Monday, February 18, 2013

OUT OF THE DEEP I CRY by Julia Spencer-Fleming








“For a supposed scientist, he used a lot of metaphors. He was going on about links in the chain, about how each death sent ripples across the water, until more and more lives were swamped.” 

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Julia Spencer-Fleming’s Out of the Deep I Cry is a powerful, but disturbing book.

When I thought about it later, I decided the book was supposed to be that way.

First, to the story. Actually, there are intertwining stories told in real time. In present time, the Rev. Clare Fergusson and her church are dealing with a leak in the church’s roof. Because the leak will damage the whole structure, one of the church members decides to divert a portion of her mother’s endowment to the cause.

That takes money away from the Millers Kill, NY, free clinic. And that leads to the disappearance of the clinic’s doctor.

Dr. Allan Rouse has been under stress. A local mother is picketing the clinic. She thinks a clinic vaccination caused her son’s autism.

Dr. Rouse’s disappearance echoes the 1930’s disappearance of Jonathon Ketchem. And Ketchem’s disappearance came about, in part, because of his stress at the death of his four children. (We see all this as it is happening. The author intertwines past and present stories.)

The Ketchems’ four children died of diphtheria. Their parents refused to have them vaccinated. Their sole remaining daughter is the woman who is now transferring her mother’s endowment from the clinic to St. Albans Episcopal Church to fix a leak.

In other words, a lot of voices cry from the deep. But that’s not what I found disturbing. Obviously the story deals with many controversial things. Not the least of those is the alleged role of vaccinations in causing autism. But for me, the most disturbing part of the book was in the romantic relationship between the Rev. Clare Fergusson and the married chief of police Russ Van Alstyne.

As an ordained small town minister, I’ve seen churches and small towns torn apart because of the sexual indiscretion of a minister. I found it hard to see Clare and Russ as heroes. And I’d guess that’s as the author wanted it to be.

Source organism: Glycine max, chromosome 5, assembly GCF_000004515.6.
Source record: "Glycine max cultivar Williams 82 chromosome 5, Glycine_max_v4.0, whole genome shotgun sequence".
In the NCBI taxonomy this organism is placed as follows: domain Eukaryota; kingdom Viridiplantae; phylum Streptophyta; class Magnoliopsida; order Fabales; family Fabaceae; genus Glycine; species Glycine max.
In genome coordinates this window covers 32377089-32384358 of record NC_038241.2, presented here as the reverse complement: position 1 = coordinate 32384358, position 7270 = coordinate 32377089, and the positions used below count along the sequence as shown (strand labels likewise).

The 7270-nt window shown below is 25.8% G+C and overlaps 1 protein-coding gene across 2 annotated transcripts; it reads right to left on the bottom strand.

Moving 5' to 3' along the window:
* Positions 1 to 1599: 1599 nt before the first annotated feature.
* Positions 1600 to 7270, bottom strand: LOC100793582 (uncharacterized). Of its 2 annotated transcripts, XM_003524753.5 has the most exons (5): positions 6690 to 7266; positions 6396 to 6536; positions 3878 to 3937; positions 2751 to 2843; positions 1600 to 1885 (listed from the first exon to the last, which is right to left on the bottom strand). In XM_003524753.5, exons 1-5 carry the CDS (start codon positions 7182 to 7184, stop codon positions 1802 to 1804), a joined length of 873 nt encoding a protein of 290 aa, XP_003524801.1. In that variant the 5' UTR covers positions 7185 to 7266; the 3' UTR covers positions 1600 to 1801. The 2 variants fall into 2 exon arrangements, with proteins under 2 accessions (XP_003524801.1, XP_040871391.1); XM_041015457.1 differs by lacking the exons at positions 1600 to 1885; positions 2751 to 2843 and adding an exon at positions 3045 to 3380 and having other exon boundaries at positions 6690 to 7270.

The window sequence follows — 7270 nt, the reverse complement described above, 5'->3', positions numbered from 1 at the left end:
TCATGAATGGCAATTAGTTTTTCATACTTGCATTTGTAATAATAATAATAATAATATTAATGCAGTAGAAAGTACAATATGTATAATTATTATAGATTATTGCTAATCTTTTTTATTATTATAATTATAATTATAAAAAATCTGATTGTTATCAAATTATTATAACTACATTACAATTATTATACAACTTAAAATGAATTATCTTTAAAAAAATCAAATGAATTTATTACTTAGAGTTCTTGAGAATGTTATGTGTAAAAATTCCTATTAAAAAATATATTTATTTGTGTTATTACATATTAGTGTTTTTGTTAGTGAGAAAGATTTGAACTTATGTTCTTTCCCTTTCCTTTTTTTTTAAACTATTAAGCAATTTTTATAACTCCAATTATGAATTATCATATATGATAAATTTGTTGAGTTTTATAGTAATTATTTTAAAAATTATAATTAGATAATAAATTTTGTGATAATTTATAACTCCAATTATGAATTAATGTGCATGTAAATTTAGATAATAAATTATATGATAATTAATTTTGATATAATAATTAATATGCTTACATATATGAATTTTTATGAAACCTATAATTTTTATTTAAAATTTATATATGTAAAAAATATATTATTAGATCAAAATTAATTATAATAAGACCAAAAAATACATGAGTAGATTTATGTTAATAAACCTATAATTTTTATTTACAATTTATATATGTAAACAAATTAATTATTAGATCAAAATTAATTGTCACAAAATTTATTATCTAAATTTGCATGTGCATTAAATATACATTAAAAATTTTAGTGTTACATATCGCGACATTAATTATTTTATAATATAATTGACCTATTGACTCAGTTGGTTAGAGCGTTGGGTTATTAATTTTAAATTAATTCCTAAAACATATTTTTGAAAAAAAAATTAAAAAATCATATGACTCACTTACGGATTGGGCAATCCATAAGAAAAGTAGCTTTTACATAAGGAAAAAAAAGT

Nothing is simple in this book. There are no clear-cut answers. And there are no happy endings.

Clare knows she is violating her ministerial ethics. She tries to break off the relationship (which they haven’t consummated). But she doesn’t seem able to turn away.

So, finally, Spencer-Fleming doesn’t plot the book to have a clear denouement. She writes about real life.

Will I read the next book in the series? Almost certainly. But I don’t see any way this series can have a happy ending. 

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One other small note. This book is set in a community formed when towns and farmland were flooded by a 1930's dam project. I lived in such a community myself. I know that even after more than half a century, many people still hurt because of the loss of their farms, towns, and churches, and because of their relocated graveyards.

2 comments:

Yvette said...

Wonderful review, Joe. I've read this series since the very beginning until the latest book so I know how the relationship ends - I kind of figured it out ahead of time, but still I wondered. The author really had no other choice IF she wanted certain things to happen.

I will admit that the main reason I love this series is because of the very relationship that made you uncomfortable.

I guess I never stopped to think about it in reality.

But Clare is a decent woman, not to mention, a minister and a helicopter pilot in the Reserves, going so far as to actually sign up for an additional tour overseas to get away from the feelings she has for Russ).

They are both deeply conflicted and are in no way eager to pursue their attraction to each other. It is just one of those unfortunate things.

This is a superb series of books and I too recommend them highly.

Joe Barone said...

Yvette, Thanks for your nice note. We all read out of our own experiences, don't we?